While there is no dedicated Facebook image search feature, with a bit of creativity, you can find who posted an image using a search engine or another external reverse image search tool. Has one of your photos been making the rounds on Facebook? Have you seen something you'd like to buy but have no idea where to find it? You can track a Facebook photo back to its source! In this article, you'll learn:
Every photo uploaded and posted to Facebook has a unique Facebook ID (fbid). It is built into the filename for that image, so it can't easily be faked. While you used to be able to take the image's filename and use its unique Facebook ID to jump directly to an image, Facebook has closed that function. So that leaves us to do a Facebook image searching using Google or other search engines, and using specialized reverse image search tools, like TinEye.
If you use the Chrome browser, Google has made this the simplest way to do a reverse-image search from a Facebook photo.
That's all there is to it! This is ideal if you quickly want to identify something - a breed of cat, a plant or flower, a mineral - Google is very good at giving you results and similar photos to compare. It will also help you find the original source of the photo.
To limit the results to show just images from Facebook, enter site:facebook.com in the search bar next to the image and press Enter to refresh the list.
Of course, if the account that published that image on Facebook isn't public or where Facebook has blocked search engines from seeing their photos, it won't turn up in the image search results.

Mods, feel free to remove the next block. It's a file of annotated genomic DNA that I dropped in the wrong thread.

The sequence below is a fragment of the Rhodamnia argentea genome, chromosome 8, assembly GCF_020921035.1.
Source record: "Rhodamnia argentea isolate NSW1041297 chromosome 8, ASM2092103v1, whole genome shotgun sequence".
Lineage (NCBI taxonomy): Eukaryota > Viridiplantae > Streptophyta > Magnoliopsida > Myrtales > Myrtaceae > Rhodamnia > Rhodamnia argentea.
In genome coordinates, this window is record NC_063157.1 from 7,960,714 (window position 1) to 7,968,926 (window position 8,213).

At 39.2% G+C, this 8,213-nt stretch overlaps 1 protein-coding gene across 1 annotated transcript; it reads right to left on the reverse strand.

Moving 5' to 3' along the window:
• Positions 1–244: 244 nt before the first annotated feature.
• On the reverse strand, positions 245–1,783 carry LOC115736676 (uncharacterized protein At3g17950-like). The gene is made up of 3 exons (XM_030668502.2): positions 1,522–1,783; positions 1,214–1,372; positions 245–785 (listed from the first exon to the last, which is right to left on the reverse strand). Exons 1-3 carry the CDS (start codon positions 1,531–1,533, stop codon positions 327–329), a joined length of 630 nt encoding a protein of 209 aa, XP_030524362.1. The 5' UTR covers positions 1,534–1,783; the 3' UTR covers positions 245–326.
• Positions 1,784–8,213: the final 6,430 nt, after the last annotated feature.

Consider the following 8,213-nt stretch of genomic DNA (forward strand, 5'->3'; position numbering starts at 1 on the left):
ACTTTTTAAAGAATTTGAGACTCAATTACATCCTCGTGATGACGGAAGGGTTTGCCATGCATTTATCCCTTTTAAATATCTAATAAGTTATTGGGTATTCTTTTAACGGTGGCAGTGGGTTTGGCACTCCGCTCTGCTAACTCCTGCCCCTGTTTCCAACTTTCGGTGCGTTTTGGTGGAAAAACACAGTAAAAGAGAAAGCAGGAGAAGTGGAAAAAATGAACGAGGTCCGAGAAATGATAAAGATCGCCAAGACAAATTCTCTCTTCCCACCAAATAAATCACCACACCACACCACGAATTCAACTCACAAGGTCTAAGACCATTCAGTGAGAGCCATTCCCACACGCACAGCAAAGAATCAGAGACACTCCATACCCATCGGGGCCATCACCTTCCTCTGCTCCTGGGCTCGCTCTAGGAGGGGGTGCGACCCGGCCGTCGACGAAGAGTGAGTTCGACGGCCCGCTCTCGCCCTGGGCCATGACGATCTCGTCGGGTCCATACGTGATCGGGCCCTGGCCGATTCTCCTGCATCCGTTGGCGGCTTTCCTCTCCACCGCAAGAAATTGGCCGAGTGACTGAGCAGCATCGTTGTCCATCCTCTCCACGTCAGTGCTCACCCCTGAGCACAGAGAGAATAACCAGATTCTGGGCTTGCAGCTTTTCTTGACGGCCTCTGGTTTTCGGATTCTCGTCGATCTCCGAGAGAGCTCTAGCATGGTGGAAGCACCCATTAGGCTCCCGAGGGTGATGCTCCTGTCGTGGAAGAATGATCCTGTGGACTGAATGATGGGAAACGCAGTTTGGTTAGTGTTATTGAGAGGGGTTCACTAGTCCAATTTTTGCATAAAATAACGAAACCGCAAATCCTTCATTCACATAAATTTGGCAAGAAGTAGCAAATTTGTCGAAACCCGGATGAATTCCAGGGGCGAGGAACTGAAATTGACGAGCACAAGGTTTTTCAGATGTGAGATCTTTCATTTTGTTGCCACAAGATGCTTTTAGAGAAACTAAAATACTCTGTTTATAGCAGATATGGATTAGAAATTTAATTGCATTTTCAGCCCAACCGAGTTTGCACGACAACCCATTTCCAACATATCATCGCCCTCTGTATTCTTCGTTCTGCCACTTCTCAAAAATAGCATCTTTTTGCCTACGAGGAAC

Bing lets you search using an image instead of a search phrase.
The results that Bing shows you will include matching photos from publicly available Facebook posts (providing the user has allowed this in their privacy settings) as well as close matches and similar photos. You can see that this turtle photo posted on a Facebook page originally came from the rawpixel stock photography website, but the person who posted it hasn't allowed their account or photos to be seen by search engines.
There are several reverse image search tools available, and these are fantastic for finding where an image has been used on the internet, including on Facebook. TinEye is one of the more common tools, and can be used to perform a Facebook image search. Just like with the other methods of finding Facebook images described above, TinEye will only find Facebook profiles if the users have allowed search engines to find their photos.
TinEye will return a list of where that particular image has been published on the internet. It will only return exact matches, and only to photos that are publicly accessible to search engines.
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